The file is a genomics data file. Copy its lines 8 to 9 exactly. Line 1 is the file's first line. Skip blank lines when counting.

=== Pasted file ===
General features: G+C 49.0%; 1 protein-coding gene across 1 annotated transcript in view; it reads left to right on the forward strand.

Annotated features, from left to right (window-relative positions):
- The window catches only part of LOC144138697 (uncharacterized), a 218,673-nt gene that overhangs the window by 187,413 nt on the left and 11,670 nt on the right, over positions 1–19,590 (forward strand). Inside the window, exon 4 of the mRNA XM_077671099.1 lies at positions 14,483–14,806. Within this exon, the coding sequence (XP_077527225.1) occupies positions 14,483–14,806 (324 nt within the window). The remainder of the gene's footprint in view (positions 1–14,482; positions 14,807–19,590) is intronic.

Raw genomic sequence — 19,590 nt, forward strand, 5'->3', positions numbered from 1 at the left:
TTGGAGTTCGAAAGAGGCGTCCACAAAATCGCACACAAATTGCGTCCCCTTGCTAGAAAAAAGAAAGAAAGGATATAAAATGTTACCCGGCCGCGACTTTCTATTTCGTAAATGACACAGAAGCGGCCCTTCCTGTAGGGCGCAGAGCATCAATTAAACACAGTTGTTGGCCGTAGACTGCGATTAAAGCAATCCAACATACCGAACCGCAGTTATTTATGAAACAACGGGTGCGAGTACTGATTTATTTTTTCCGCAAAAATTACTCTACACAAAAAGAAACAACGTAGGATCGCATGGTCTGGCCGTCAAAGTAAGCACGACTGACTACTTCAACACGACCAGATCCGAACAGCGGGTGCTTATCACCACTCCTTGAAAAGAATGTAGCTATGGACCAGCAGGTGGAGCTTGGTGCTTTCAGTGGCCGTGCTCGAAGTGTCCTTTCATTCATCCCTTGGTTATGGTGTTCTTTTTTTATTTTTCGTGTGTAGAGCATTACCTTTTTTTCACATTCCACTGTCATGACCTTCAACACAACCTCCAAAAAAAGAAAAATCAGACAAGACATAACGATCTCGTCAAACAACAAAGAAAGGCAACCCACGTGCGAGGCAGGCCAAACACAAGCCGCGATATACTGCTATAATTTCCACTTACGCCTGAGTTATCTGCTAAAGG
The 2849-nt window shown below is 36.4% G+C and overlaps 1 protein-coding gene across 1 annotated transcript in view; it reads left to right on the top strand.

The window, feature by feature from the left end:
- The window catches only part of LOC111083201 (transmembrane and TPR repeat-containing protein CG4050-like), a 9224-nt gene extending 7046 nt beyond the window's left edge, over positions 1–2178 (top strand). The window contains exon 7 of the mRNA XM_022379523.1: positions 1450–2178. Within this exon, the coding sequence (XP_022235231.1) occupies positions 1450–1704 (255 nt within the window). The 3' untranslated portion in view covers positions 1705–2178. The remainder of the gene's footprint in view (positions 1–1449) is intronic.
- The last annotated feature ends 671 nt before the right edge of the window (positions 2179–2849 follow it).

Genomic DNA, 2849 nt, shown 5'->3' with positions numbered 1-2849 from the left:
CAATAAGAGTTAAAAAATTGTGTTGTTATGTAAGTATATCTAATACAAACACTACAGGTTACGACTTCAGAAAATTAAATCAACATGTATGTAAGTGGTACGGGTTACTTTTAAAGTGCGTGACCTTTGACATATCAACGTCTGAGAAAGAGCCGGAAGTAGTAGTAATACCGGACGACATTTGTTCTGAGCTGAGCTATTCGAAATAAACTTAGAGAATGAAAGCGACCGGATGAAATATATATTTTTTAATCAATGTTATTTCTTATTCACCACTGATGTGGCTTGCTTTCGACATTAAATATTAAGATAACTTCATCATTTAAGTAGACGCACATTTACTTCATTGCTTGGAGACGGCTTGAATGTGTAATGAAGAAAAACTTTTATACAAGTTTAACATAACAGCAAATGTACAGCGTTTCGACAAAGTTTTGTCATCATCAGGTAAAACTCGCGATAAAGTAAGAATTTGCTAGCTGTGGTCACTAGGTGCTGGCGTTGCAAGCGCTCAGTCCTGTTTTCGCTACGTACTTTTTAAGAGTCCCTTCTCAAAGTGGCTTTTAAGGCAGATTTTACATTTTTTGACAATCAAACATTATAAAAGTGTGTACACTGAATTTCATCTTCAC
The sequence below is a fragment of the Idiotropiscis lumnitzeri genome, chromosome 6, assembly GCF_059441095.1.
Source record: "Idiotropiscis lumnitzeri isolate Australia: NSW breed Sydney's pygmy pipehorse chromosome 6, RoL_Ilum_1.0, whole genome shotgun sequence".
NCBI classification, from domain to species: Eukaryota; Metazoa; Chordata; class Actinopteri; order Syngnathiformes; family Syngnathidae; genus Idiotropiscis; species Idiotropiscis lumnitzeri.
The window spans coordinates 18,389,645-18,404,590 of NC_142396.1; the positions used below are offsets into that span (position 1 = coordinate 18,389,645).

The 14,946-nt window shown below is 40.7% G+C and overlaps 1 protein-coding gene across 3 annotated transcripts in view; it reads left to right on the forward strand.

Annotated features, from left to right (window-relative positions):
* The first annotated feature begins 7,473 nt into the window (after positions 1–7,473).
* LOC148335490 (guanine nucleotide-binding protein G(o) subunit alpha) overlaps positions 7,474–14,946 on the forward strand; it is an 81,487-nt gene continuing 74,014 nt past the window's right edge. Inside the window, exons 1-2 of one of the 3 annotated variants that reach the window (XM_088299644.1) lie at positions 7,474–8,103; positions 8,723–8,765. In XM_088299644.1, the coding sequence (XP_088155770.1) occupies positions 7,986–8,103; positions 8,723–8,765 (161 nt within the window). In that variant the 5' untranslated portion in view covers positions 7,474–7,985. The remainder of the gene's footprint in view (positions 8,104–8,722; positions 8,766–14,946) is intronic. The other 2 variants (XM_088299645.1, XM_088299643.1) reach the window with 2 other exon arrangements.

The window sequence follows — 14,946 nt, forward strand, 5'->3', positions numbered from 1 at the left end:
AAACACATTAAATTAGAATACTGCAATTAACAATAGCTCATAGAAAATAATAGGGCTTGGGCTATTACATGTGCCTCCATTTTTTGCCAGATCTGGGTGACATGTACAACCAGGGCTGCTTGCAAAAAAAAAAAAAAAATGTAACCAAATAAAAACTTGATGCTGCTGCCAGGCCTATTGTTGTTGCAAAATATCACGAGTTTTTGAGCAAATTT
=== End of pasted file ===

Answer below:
- The window catches only part of LOC111083201 (transmembrane and TPR repeat-containing protein CG4050-like), a 9224-nt gene extending 7046 nt beyond the window's left edge, over positions 1–2178 (top strand). The window contains exon 7 of the mRNA XM_022379523.1: positions 1450–2178. Within this exon, the coding sequence (XP_022235231.1) occupies positions 1450–1704 (255 nt within the window). The 3' untranslated portion in view covers positions 1705–2178. The remainder of the gene's footprint in view (positions 1–1449) is intronic.
- The last annotated feature ends 671 nt before the right edge of the window (positions 2179–2849 follow it).